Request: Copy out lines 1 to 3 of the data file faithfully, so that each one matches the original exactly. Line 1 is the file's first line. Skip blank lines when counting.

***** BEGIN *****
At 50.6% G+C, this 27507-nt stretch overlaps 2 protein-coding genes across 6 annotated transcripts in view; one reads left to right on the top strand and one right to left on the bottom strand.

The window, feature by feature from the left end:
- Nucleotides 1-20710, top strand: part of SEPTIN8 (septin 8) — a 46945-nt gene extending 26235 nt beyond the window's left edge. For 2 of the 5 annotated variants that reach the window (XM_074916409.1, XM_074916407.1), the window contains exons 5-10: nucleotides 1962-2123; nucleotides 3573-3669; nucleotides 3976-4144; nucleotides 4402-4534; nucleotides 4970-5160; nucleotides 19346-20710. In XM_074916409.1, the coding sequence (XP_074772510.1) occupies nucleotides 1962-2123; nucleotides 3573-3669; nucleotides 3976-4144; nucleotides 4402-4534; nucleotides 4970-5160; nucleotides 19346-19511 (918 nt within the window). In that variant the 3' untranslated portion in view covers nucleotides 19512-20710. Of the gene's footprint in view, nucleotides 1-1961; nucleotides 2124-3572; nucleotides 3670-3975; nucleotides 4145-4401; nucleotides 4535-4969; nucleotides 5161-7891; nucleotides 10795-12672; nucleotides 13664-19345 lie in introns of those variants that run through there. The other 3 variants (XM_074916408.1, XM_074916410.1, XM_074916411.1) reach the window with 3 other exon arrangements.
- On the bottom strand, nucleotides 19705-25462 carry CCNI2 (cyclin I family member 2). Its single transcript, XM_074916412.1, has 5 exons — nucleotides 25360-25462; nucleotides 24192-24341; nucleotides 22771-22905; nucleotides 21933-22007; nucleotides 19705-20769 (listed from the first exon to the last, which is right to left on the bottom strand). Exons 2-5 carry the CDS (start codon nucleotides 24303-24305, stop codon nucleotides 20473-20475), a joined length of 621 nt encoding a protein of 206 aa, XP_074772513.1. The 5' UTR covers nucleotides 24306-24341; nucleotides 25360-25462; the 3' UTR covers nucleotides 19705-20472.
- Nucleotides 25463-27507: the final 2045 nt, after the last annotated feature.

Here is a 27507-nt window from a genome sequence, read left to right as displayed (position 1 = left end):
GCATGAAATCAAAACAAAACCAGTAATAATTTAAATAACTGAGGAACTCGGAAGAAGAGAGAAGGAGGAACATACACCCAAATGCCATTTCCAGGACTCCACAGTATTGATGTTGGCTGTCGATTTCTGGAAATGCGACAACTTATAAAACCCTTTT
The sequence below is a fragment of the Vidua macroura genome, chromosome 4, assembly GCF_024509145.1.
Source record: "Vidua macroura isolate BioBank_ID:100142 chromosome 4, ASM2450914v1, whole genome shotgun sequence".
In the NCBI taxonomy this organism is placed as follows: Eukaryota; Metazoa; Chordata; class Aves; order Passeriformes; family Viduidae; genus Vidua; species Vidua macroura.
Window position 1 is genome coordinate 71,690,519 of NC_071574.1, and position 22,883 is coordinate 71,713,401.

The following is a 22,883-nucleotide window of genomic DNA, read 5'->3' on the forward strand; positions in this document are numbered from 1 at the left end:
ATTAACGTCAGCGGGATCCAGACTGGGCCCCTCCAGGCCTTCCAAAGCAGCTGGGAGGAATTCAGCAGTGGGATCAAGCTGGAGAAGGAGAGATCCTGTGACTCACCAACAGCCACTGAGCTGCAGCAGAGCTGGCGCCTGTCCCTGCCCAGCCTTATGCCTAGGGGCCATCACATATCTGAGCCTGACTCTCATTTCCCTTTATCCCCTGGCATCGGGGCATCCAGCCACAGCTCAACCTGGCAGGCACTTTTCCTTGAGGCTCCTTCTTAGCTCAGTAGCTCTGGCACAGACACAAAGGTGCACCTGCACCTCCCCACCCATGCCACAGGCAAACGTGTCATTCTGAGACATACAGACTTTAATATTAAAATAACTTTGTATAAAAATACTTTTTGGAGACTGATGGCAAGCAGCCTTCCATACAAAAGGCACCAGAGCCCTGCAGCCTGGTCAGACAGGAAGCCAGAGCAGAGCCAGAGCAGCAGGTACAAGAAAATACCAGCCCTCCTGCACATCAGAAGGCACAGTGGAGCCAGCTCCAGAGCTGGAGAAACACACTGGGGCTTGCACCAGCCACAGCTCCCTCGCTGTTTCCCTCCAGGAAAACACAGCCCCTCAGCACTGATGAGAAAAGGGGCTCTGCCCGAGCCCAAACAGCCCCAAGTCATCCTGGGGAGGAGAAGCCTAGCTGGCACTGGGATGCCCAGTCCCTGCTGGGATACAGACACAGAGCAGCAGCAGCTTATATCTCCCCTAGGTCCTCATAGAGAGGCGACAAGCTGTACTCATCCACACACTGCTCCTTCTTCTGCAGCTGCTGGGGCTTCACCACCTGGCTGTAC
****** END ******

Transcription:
At 50.6% G+C, this 27507-nt stretch overlaps 2 protein-coding genes across 6 annotated transcripts in view; one reads left to right on the top strand and one right to left on the bottom strand.

The window, feature by feature from the left end:
- Nucleotides 1-20710, top strand: part of SEPTIN8 (septin 8) — a 46945-nt gene extending 26235 nt beyond the window's left edge. For 2 of the 5 annotated variants that reach the window (XM_074916409.1, XM_074916407.1), the window contains exons 5-10: nucleotides 1962-2123; nucleotides 3573-3669; nucleotides 3976-4144; nucleotides 4402-4534; nucleotides 4970-5160; nucleotides 19346-20710. In XM_074916409.1, the coding sequence (XP_074772510.1) occupies nucleotides 1962-2123; nucleotides 3573-3669; nucleotides 3976-4144; nucleotides 4402-4534; nucleotides 4970-5160; nucleotides 19346-19511 (918 nt within the window). In that variant the 3' untranslated portion in view covers nucleotides 19512-20710. Of the gene's footprint in view, nucleotides 1-1961; nucleotides 2124-3572; nucleotides 3670-3975; nucleotides 4145-4401; nucleotides 4535-4969; nucleotides 5161-7891; nucleotides 10795-12672; nucleotides 13664-19345 lie in introns of those variants that run through there. The other 3 variants (XM_074916408.1, XM_074916410.1, XM_074916411.1) reach the window with 3 other exon arrangements.